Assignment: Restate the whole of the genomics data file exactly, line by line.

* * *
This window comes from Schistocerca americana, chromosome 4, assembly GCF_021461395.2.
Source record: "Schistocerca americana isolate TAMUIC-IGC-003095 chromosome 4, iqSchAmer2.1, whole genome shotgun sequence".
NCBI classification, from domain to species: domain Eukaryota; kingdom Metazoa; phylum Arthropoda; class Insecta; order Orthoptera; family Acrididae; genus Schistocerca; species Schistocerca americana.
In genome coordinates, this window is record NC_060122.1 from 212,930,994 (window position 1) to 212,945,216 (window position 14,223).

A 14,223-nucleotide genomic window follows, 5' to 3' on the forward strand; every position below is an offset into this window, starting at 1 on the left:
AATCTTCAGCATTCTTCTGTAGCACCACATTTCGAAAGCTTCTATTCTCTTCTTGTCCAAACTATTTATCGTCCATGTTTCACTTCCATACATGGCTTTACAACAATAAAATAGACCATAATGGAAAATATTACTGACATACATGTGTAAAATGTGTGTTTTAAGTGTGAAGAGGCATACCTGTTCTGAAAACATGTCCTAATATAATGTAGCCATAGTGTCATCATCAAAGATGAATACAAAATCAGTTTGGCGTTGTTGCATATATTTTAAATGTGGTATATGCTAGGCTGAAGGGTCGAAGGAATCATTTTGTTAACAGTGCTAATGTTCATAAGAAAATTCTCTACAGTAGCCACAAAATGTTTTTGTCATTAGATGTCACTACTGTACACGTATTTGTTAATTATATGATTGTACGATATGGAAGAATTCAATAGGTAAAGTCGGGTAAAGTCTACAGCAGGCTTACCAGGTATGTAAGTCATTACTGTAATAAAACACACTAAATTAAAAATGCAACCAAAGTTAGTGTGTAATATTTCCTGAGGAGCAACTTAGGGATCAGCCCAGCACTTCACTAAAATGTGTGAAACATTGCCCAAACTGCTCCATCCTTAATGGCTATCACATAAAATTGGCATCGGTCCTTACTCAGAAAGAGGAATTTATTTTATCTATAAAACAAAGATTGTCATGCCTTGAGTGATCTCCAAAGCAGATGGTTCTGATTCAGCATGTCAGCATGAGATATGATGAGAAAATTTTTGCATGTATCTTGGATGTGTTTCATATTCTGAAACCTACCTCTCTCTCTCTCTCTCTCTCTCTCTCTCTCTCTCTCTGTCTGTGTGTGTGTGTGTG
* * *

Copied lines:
This window comes from Schistocerca americana, chromosome 4, assembly GCF_021461395.2.
Source record: "Schistocerca americana isolate TAMUIC-IGC-003095 chromosome 4, iqSchAmer2.1, whole genome shotgun sequence".
NCBI classification, from domain to species: domain Eukaryota; kingdom Metazoa; phylum Arthropoda; class Insecta; order Orthoptera; family Acrididae; genus Schistocerca; species Schistocerca americana.
In genome coordinates, this window is record NC_060122.1 from 212,930,994 (window position 1) to 212,945,216 (window position 14,223).

A 14,223-nucleotide genomic window follows, 5' to 3' on the forward strand; every position below is an offset into this window, starting at 1 on the left:
AATCTTCAGCATTCTTCTGTAGCACCACATTTCGAAAGCTTCTATTCTCTTCTTGTCCAAACTATTTATCGTCCATGTTTCACTTCCATACATGGCTTTACAACAATAAAATAGACCATAATGGAAAATATTACTGACATACATGTGTAAAATGTGTGTTTTAAGTGTGAAGAGGCATACCTGTTCTGAAAACATGTCCTAATATAATGTAGCCATAGTGTCATCATCAAAGATGAATACAAAATCAGTTTGGCGTTGTTGCATATATTTTAAATGTGGTATATGCTAGGCTGAAGGGTCGAAGGAATCATTTTGTTAACAGTGCTAATGTTCATAAGAAAATTCTCTACAGTAGCCACAAAATGTTTTTGTCATTAGATGTCACTACTGTACACGTATTTGTTAATTATATGATTGTACGATATGGAAGAATTCAATAGGTAAAGTCGGGTAAAGTCTACAGCAGGCTTACCAGGTATGTAAGTCATTACTGTAATAAAACACACTAAATTAAAAATGCAACCAAAGTTAGTGTGTAATATTTCCTGAGGAGCAACTTAGGGATCAGCCCAGCACTTCACTAAAATGTGTGAAACATTGCCCAAACTGCTCCATCCTTAATGGCTATCACATAAAATTGGCATCGGTCCTTACTCAGAAAGAGGAATTTATTTTATCTATAAAACAAAGATTGTCATGCCTTGAGTGATCTCCAAAGCAGATGGTTCTGATTCAGCATGTCAGCATGAGATATGATGAGAAAATTTTTGCATGTATCTTGGATGTGTTTCATATTCTGAAACCTACCTCTCTCTCTCTCTCTCTCTCTCTCTCTCTCTCTCTCTGTCTGTGTGTGTGTGTGTG